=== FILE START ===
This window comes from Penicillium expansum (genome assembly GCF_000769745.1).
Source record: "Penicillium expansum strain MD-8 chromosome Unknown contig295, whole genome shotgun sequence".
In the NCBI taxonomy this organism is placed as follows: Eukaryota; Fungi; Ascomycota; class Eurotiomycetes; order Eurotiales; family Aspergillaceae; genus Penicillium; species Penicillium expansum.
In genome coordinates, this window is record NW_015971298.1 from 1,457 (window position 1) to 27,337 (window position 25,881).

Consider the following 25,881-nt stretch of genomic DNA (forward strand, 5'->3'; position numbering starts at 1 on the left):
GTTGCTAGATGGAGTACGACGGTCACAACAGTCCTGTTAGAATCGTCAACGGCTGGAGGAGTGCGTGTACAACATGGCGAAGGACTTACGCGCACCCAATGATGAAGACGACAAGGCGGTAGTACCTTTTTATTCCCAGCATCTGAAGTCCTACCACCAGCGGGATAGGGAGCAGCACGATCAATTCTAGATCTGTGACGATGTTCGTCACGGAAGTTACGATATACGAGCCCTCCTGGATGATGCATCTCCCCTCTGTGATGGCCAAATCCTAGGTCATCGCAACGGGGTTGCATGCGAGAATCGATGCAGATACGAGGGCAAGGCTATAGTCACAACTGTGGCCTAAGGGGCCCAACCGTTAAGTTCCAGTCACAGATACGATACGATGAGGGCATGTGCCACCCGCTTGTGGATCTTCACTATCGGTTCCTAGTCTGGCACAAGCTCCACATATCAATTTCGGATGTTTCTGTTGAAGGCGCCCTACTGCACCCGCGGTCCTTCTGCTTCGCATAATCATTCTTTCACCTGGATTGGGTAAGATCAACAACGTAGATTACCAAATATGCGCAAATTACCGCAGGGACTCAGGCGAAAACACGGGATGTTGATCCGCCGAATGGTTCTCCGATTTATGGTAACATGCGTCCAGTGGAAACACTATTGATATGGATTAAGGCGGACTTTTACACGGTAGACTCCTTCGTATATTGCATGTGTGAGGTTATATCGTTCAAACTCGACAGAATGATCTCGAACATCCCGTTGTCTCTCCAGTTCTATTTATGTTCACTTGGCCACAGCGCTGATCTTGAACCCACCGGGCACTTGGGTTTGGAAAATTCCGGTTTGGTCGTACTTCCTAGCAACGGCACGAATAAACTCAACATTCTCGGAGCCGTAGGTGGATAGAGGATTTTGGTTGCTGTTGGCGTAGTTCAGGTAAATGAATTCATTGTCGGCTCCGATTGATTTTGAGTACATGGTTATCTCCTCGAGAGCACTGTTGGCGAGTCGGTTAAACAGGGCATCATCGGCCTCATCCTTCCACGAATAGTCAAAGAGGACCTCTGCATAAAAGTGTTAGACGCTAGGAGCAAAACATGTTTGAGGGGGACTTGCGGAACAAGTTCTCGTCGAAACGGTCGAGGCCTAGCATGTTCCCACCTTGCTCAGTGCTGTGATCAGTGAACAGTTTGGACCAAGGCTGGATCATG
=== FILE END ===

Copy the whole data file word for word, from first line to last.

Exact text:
This window comes from Penicillium expansum (genome assembly GCF_000769745.1).
Source record: "Penicillium expansum strain MD-8 chromosome Unknown contig295, whole genome shotgun sequence".
In the NCBI taxonomy this organism is placed as follows: Eukaryota; Fungi; Ascomycota; class Eurotiomycetes; order Eurotiales; family Aspergillaceae; genus Penicillium; species Penicillium expansum.
In genome coordinates, this window is record NW_015971298.1 from 1,457 (window position 1) to 27,337 (window position 25,881).

Consider the following 25,881-nt stretch of genomic DNA (forward strand, 5'->3'; position numbering starts at 1 on the left):
GTTGCTAGATGGAGTACGACGGTCACAACAGTCCTGTTAGAATCGTCAACGGCTGGAGGAGTGCGTGTACAACATGGCGAAGGACTTACGCGCACCCAATGATGAAGACGACAAGGCGGTAGTACCTTTTTATTCCCAGCATCTGAAGTCCTACCACCAGCGGGATAGGGAGCAGCACGATCAATTCTAGATCTGTGACGATGTTCGTCACGGAAGTTACGATATACGAGCCCTCCTGGATGATGCATCTCCCCTCTGTGATGGCCAAATCCTAGGTCATCGCAACGGGGTTGCATGCGAGAATCGATGCAGATACGAGGGCAAGGCTATAGTCACAACTGTGGCCTAAGGGGCCCAACCGTTAAGTTCCAGTCACAGATACGATACGATGAGGGCATGTGCCACCCGCTTGTGGATCTTCACTATCGGTTCCTAGTCTGGCACAAGCTCCACATATCAATTTCGGATGTTTCTGTTGAAGGCGCCCTACTGCACCCGCGGTCCTTCTGCTTCGCATAATCATTCTTTCACCTGGATTGGGTAAGATCAACAACGTAGATTACCAAATATGCGCAAATTACCGCAGGGACTCAGGCGAAAACACGGGATGTTGATCCGCCGAATGGTTCTCCGATTTATGGTAACATGCGTCCAGTGGAAACACTATTGATATGGATTAAGGCGGACTTTTACACGGTAGACTCCTTCGTATATTGCATGTGTGAGGTTATATCGTTCAAACTCGACAGAATGATCTCGAACATCCCGTTGTCTCTCCAGTTCTATTTATGTTCACTTGGCCACAGCGCTGATCTTGAACCCACCGGGCACTTGGGTTTGGAAAATTCCGGTTTGGTCGTACTTCCTAGCAACGGCACGAATAAACTCAACATTCTCGGAGCCGTAGGTGGATAGAGGATTTTGGTTGCTGTTGGCGTAGTTCAGGTAAATGAATTCATTGTCGGCTCCGATTGATTTTGAGTACATGGTTATCTCCTCGAGAGCACTGTTGGCGAGTCGGTTAAACAGGGCATCATCGGCCTCATCCTTCCACGAATAGTCAAAGAGGACCTCTGCATAAAAGTGTTAGACGCTAGGAGCAAAACATGTTTGAGGGGGACTTGCGGAACAAGTTCTCGTCGAAACGGTCGAGGCCTAGCATGTTCCCACCTTGCTCAGTGCTGTGATCAGTGAACAGTTTGGACCAAGGCTGGATCATG